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Firefly in the accuracy of science fiction

Thursday 23 September 2010, by Webmaster


Six scientists tell us about the most accurate science fiction in their fields

Dave Goldberg, Physicist, Drexel University: If we count things like time travel, I’ve long said that (the actual device and the whole traveling nude thing aside) the original Terminator handles time travel better than any other movie I’ve ever seen. The entire thing is a completely self-consistent time loop, from John Conner’s parentage and survivalist training, to the picture of Sarah Conner that finds its way to Kyle Reese. No grandfather paradoxes at all, but there are information paradoxes.

2001 does a great job dealing with things like how long it would really take to get to another planet, and especially with the artificial gravity aspects of things. For that matter, I was kind of surprised to note that if you pay attention to the details, the trip to Pandora in Avatar seems well thought out. They mention (in an off-handed sort of way) how long the trip takes and why the soldiers need to be kept in cryo. It sounds like they’re taking a trip to Alpha Centauri. The whole thing about magical trees and unobtanium, not so much.

TV shows tend to do well in one area or another. Firefly, for example, is good because there aren’t any warp engines. Everything is done with (more or less) ordinary rockets. But they do fall into the familiar trap (or filming necessity, if you like) of introducing artificial gravity. I also like that all of the worlds seem to be terraformed planets in the same solar system. It explains why travel between them is feasible in days rather than in years or longer. What’s not clear is why the sun is so big and bright in the outer worlds. Whedon et al. also seem not to realize how big space is, even within our solar system. You can’t make a blockade in space. To give you an idea, the "asteroid belt" in our own solar system is supposed to be this incredibly dangerous region with rocks everywhere. In reality, the distance between big asteroids is more like a million miles. And that’s not hyperbole.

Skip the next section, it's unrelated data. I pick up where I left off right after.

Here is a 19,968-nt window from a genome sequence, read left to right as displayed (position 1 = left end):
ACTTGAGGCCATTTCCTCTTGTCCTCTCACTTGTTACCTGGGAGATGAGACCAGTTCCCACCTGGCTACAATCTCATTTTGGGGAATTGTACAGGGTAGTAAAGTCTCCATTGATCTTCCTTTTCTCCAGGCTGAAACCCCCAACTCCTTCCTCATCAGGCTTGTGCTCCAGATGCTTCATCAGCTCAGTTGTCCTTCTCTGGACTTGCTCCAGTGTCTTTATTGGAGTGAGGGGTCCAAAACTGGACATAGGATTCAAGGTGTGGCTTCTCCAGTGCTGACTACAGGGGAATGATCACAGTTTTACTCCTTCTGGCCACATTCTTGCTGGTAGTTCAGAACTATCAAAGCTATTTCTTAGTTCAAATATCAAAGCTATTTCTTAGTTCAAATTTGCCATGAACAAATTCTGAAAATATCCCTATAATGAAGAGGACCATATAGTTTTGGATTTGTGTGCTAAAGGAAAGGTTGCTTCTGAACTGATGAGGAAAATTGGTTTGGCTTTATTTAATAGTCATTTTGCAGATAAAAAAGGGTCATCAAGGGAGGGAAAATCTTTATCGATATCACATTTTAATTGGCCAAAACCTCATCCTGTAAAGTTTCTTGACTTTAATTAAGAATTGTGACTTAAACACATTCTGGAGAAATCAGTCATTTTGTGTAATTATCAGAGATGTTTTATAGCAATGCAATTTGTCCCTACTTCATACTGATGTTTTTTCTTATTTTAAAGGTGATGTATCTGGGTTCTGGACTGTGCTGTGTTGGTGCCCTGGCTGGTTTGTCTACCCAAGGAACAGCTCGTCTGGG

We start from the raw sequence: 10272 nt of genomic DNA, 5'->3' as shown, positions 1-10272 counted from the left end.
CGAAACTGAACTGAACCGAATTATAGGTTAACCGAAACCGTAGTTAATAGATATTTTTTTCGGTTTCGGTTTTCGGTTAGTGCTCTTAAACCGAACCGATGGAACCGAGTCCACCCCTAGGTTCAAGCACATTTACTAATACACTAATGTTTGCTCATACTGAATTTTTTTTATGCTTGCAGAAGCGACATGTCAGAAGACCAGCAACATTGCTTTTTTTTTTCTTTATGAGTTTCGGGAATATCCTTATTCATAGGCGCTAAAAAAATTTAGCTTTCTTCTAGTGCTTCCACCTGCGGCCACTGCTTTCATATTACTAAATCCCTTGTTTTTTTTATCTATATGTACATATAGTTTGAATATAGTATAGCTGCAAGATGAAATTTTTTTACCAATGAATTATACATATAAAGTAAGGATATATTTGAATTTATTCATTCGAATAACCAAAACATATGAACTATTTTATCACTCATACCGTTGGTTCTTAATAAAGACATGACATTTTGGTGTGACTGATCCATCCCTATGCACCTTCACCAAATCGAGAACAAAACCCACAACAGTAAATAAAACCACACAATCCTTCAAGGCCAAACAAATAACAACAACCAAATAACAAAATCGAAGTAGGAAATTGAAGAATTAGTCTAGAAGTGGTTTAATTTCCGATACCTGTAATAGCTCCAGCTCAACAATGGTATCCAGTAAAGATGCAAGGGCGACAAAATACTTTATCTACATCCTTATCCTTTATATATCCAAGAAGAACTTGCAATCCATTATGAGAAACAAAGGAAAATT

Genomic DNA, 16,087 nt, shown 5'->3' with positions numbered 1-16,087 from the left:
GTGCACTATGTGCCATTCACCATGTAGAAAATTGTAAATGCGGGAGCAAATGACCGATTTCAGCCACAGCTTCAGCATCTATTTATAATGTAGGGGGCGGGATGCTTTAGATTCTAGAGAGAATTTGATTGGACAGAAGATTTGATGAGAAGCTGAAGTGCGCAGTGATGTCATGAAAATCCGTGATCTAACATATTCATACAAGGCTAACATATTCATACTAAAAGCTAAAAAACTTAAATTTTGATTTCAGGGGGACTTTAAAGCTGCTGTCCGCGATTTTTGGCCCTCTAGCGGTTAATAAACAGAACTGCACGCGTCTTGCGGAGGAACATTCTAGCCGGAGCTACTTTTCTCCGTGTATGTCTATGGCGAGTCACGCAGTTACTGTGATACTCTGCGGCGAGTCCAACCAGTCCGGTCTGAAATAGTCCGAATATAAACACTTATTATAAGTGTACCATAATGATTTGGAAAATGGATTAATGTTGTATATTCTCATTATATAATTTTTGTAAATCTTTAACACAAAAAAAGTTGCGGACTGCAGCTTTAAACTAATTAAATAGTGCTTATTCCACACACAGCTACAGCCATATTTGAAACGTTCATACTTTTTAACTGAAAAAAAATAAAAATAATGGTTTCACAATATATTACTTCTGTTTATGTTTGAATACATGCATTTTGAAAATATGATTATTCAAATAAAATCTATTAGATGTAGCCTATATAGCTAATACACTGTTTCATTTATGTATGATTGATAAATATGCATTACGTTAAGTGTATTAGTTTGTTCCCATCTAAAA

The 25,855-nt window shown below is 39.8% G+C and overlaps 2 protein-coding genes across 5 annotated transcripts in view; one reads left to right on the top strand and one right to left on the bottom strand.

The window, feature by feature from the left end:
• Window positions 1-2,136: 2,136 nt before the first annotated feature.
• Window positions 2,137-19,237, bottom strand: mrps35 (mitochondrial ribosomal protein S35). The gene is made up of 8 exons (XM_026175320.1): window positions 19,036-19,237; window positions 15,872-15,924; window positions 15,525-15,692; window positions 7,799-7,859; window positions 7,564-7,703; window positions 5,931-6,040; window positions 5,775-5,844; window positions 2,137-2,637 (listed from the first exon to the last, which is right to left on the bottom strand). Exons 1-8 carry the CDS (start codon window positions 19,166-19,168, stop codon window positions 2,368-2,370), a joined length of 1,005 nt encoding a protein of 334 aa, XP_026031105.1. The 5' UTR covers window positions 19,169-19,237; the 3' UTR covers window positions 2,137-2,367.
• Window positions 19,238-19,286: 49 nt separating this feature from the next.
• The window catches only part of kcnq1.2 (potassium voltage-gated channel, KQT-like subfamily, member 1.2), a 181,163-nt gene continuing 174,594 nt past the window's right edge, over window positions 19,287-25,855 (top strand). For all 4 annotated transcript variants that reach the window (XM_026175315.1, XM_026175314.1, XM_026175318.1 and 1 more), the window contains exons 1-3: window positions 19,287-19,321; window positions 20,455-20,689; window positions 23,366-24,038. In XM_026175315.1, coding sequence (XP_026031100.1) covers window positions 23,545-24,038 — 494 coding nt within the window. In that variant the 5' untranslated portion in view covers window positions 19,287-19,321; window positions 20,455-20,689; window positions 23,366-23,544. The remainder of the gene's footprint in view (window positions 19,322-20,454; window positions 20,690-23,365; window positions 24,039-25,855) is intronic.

As for books, I’ve always been partial to Asimov’s Robot series. "Positronic Brain" is just gobbleygook, of course and the idea that the 3 laws MUST be imprinted (for stability reasons) makes zero sense, but the rest is quite good.

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